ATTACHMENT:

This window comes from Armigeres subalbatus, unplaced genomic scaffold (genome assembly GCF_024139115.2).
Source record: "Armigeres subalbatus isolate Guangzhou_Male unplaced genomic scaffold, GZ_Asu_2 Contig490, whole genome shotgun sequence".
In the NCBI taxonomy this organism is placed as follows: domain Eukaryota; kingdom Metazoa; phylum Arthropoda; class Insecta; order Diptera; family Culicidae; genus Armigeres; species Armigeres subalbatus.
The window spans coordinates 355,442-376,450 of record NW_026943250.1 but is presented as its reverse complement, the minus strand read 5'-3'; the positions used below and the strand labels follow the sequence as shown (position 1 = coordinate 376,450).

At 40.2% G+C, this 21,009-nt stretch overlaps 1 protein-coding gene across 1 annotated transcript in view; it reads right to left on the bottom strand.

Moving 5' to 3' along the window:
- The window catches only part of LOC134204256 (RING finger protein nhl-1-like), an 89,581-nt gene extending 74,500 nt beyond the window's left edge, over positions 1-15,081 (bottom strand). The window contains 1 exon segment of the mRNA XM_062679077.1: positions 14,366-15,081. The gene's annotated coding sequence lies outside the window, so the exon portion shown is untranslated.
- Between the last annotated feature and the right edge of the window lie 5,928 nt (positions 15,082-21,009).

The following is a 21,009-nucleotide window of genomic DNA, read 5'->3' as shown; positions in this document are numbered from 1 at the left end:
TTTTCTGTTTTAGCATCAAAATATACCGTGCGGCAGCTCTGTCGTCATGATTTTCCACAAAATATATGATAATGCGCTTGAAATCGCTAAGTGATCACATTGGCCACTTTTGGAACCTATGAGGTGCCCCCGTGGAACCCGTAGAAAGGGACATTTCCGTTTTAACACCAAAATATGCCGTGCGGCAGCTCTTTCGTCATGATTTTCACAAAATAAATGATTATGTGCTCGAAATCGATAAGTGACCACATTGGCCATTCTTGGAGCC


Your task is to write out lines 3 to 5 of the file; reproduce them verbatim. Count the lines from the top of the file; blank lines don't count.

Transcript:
In the NCBI taxonomy this organism is placed as follows: domain Eukaryota; kingdom Metazoa; phylum Arthropoda; class Insecta; order Diptera; family Culicidae; genus Armigeres; species Armigeres subalbatus.
The window spans coordinates 355,442-376,450 of record NW_026943250.1 but is presented as its reverse complement, the minus strand read 5'-3'; the positions used below and the strand labels follow the sequence as shown (position 1 = coordinate 376,450).

At 40.2% G+C, this 21,009-nt stretch overlaps 1 protein-coding gene across 1 annotated transcript in view; it reads right to left on the bottom strand.